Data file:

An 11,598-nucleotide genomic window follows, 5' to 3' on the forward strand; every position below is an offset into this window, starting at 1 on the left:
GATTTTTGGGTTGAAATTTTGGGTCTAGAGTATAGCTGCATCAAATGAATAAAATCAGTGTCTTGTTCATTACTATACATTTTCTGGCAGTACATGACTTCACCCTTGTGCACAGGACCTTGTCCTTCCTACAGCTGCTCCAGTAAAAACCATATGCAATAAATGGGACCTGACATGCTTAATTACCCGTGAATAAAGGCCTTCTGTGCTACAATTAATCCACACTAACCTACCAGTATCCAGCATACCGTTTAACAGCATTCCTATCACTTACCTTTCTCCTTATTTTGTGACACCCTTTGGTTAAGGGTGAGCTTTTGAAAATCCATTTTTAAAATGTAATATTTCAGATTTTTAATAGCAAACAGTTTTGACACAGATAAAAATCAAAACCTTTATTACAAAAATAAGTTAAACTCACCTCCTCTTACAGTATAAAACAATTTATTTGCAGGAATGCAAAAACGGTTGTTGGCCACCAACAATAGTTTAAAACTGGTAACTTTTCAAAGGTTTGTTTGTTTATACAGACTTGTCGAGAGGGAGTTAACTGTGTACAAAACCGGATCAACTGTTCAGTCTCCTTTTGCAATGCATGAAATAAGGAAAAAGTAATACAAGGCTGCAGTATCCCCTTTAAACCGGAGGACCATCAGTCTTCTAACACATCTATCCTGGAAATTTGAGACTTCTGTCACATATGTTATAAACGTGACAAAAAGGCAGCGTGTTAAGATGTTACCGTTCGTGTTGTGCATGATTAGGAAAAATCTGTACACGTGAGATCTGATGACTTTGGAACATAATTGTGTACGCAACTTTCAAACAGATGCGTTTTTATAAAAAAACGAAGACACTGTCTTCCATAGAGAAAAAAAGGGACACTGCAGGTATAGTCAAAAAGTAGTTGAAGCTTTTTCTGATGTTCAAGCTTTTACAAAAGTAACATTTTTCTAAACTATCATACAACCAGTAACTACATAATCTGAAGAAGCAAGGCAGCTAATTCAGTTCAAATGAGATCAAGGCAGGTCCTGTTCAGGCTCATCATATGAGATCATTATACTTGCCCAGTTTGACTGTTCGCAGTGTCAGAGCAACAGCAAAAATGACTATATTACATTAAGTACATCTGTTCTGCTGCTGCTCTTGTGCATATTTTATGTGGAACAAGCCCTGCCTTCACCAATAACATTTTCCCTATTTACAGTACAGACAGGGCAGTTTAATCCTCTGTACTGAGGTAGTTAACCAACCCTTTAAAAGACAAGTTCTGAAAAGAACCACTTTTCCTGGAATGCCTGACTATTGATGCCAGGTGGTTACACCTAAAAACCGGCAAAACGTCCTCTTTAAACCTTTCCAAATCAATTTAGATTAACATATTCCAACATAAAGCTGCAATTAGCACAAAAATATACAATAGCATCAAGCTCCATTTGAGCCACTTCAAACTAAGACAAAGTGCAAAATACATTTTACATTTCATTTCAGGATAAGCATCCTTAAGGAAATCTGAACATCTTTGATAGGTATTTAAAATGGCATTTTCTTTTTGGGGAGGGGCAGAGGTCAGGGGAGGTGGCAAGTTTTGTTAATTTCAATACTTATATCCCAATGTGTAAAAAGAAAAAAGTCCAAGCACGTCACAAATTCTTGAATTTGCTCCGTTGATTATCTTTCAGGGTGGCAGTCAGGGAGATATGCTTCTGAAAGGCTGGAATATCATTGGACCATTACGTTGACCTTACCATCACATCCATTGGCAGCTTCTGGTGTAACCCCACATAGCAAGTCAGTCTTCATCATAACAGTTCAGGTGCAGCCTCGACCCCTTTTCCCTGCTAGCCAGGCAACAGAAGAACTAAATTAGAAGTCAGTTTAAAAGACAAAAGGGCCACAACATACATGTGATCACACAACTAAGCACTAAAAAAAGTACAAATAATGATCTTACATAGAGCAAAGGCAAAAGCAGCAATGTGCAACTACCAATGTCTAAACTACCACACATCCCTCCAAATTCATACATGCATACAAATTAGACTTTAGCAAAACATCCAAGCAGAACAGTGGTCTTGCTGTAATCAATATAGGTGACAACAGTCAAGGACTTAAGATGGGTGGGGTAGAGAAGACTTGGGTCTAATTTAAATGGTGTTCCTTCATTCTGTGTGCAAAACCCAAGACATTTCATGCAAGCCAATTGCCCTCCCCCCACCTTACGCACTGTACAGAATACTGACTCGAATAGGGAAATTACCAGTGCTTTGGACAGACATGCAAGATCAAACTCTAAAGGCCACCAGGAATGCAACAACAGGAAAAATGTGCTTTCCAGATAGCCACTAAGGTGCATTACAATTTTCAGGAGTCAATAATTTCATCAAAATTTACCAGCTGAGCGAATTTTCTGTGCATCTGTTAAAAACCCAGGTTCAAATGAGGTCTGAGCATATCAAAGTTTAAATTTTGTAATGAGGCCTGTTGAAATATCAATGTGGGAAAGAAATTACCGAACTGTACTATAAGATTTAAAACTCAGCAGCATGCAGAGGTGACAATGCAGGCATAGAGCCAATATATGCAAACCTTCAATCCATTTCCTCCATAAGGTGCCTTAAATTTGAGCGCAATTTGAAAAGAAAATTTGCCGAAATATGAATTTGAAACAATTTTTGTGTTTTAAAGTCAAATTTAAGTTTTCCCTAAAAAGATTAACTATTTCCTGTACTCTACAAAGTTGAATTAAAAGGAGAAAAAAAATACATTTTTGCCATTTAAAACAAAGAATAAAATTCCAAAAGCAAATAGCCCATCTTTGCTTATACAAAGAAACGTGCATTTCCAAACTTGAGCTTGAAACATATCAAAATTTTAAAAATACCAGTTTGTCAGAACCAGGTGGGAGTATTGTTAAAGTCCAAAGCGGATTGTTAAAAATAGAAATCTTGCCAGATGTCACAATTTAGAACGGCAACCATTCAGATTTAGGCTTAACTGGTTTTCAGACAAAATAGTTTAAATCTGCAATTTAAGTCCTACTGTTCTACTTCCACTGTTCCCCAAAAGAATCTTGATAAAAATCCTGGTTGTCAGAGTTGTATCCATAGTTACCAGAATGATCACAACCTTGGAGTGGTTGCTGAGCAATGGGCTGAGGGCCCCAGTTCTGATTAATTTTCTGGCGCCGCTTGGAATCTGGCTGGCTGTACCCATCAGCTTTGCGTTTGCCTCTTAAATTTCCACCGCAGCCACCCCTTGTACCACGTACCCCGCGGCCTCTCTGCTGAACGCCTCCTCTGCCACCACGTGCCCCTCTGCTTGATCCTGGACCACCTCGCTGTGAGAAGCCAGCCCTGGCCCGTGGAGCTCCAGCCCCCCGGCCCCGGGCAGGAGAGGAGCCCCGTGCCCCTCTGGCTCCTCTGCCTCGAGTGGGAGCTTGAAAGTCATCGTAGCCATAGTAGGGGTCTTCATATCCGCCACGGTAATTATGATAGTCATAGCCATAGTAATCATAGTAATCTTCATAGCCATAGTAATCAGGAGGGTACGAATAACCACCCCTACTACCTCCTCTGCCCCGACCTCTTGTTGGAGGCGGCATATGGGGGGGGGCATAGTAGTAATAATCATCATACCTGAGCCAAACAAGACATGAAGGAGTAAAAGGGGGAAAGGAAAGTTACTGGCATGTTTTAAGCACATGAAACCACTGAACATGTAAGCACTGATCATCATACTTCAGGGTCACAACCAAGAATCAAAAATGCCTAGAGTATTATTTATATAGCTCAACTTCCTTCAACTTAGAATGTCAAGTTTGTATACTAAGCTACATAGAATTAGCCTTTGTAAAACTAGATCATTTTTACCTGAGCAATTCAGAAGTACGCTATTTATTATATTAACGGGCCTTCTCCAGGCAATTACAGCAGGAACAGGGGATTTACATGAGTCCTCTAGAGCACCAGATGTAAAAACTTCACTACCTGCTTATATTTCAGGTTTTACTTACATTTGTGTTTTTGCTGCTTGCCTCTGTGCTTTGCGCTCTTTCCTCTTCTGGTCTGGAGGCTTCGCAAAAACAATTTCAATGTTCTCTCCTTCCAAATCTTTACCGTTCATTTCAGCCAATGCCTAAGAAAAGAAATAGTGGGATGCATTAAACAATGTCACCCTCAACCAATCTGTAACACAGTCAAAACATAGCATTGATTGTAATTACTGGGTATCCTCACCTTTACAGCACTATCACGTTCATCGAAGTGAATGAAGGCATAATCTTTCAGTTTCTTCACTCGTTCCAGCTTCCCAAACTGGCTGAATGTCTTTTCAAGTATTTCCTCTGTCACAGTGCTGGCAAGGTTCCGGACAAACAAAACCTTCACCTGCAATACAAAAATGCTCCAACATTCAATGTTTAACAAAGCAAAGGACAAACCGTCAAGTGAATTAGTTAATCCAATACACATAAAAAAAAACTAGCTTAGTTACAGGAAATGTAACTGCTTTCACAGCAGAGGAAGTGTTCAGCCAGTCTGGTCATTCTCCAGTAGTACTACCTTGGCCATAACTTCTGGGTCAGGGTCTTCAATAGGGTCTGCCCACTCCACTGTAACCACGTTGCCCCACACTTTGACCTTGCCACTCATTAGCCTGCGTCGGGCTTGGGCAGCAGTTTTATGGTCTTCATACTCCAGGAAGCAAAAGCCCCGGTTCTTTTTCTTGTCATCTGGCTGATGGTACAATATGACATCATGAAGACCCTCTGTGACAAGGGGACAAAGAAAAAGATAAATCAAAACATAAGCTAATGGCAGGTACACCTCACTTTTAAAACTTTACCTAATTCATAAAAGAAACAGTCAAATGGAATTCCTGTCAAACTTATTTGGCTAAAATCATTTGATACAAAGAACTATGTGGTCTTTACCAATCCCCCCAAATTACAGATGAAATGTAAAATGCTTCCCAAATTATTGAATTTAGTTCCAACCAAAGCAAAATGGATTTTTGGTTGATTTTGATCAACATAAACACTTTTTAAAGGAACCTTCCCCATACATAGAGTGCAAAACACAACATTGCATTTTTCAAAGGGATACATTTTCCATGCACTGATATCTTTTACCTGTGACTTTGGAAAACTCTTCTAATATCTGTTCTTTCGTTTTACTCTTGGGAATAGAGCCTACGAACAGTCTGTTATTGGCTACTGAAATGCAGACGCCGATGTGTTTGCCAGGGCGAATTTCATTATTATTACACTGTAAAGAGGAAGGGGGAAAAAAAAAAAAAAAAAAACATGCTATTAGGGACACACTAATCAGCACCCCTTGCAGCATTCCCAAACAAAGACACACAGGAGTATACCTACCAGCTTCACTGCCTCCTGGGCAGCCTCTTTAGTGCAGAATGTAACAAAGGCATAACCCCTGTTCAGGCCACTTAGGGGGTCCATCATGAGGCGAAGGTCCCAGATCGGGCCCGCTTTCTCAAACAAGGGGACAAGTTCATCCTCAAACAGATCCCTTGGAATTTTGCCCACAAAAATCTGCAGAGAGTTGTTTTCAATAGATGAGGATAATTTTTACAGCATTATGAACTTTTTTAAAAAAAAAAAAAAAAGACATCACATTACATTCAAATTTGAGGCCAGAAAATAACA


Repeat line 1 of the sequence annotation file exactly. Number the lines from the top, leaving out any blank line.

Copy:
An 11,598-nucleotide genomic window follows, 5' to 3' on the forward strand; every position below is an offset into this window, starting at 1 on the left: